Chances are, if you know someone with bladder cancer, they're probably a bit older: The American Cancer Society states that the average age of people when they are diagnosed is 73, and overall, the chance that men will develop this cancer during their lifetime is higher, about 1 in 28, while for women, it's around 1 in 91.
According to Dr. Shoshana Ungerleider, MD, a board-certified internal medicine physician and the host of the TED Health Podcast, bladder cancer is a malignancy that originates from the cells lining the bladder, but each person's chances of getting bladder cancer can be affected by certain risk factors.
The good news is that bladder cancer is rare in patients under 40, and mucinous adenocarcinoma (a particularly rare form) is only observed in less than two percent of all bladder cancer cases. Even more good news: Bladder cancer is highly treatable—especially if detected early on.
Keep reading for the signs to watch out for, plus the treatment options available for those who are diagnosed.
The #1 Early Sign of Bladder Cancer
"Symptoms of bladder cancer can vary, but the most common initial symptom is hematuria or blood in the urine," Dr. Ungerleider says. This could appear anywhere from a bright red color to a dark cola if noticeable by the human eye, but in some cases, it may only be detectable under a microscope. If you have experienced similar symptoms, she stresses the importance of seeking medical evaluation immediately. While there are other signs associated with bladder cancer, this is the one people tend to miss the most.
Other Commonly Missed Signs of Early Bladder Cancer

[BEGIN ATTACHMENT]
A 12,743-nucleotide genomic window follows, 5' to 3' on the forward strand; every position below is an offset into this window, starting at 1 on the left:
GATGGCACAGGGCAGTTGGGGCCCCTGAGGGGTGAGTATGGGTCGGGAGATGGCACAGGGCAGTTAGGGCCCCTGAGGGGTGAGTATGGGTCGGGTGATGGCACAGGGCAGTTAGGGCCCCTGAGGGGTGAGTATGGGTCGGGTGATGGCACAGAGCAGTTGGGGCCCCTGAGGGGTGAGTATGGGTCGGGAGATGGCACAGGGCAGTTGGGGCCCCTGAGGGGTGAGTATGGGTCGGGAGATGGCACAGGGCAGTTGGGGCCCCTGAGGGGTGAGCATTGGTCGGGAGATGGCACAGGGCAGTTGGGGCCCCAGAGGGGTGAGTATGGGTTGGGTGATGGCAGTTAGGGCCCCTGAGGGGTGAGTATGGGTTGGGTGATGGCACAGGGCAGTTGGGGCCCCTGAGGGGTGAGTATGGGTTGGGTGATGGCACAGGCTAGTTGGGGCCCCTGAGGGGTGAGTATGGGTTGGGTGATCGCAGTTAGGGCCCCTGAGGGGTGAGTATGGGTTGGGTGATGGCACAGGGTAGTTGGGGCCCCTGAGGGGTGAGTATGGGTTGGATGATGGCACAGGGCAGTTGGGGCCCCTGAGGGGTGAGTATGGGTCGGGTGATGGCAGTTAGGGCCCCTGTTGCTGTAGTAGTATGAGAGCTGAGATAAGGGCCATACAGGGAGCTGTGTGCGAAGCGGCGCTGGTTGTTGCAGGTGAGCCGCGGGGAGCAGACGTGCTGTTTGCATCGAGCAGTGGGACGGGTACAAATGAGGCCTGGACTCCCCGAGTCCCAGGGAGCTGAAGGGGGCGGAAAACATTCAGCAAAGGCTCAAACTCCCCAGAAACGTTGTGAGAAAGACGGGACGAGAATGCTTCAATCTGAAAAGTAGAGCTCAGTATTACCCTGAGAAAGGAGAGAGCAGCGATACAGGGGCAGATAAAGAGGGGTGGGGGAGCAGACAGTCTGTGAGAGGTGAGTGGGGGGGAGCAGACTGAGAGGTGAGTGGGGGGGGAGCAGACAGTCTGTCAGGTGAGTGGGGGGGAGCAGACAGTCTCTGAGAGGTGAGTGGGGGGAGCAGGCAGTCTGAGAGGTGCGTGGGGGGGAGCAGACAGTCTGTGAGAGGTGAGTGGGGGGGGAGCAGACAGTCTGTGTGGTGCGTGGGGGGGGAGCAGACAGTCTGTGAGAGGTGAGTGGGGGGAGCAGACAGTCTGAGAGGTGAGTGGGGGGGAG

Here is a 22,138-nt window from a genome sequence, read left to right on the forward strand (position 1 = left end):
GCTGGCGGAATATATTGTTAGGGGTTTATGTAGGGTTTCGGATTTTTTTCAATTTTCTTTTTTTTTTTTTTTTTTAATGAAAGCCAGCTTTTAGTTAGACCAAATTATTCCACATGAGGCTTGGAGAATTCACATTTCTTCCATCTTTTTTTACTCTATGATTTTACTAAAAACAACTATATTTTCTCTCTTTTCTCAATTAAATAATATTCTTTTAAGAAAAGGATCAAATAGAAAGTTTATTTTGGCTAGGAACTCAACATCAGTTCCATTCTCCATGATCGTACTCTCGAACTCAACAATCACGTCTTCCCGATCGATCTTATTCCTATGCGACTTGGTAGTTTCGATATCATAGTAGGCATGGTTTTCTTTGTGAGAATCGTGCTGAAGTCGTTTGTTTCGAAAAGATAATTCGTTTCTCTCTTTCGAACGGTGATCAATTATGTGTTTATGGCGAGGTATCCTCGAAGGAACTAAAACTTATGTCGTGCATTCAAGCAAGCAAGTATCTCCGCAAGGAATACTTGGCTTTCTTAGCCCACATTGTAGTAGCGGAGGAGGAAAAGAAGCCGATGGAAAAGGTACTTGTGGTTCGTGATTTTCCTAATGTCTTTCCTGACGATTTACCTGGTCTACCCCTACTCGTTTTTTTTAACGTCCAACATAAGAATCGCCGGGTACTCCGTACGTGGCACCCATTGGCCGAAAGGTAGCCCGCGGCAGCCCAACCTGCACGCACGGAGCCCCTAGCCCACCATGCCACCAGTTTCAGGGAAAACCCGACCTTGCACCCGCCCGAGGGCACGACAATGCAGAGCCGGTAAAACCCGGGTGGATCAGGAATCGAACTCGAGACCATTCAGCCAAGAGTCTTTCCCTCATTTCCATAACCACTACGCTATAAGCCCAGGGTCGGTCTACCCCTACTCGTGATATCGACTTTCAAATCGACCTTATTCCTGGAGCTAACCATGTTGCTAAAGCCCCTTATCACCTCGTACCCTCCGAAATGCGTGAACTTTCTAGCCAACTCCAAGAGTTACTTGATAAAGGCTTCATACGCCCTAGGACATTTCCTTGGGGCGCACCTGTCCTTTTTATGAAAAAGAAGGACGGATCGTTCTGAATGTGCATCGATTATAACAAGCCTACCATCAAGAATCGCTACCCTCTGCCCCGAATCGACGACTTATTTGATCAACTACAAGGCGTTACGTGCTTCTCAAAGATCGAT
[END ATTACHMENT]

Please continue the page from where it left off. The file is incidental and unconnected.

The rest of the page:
In addition to color changes in your urine, Ungerleider points out that early signs of bladder cancer could be painful or frequent urination or feeling like you need to go, even when you're bladder isn't full. Although this could also be linked to an infection (similar symptoms arise when a UTI is present), you should speak to a doctor if it's a reoccurring problem without an infection present.
The ACS also says to be mindful of other symptoms such as lower back pain on one side, the loss of appetite and weight loss, feeling tired or weak or swelling in the feet, which could be indicators that the bladder cancer has grown or has spread to other parts of the body.
Is Bladder Cancer Heredity?
Possibly, but just because no one in your family has gotten it doesn't mean you're in the clear.
"While family history and genetics can play a role, most people with bladder cancer don't have a family history of the disease," shares Dr. Ungerleider. It's more common in men than women, and it's also a disease seen in more white individuals than other racial groups. "Individuals with a family history, especially immediate relatives with the condition, might have a higher risk," she says. "Some hereditary syndromes linked to other cancers can increase the risk of bladder cancer."
Bladder Cancer Treatments
If you or someone you know has been diagnosed with bladder cancer, the positive news is that it can be curable, especially when treated early. "High-grade tumors, or those that penetrate deeper into the bladder wall or spread to other body areas, may be more challenging to treat and pose a more significant risk," says Dr. Ungerleider.
As for the types of treatment options for bladder cancer, these greatly depend on the stage, grade and type of the tumor, plus the patient's overall health. "Common treatments include surgery (like transurethral resection or cystectomy), intravesical therapy, chemotherapy, radiation therapy and immunotherapy," she says. You'll also need to schedule regular follow-ups with your doctor and check-ups after treatment since bladder cancer tends to recur.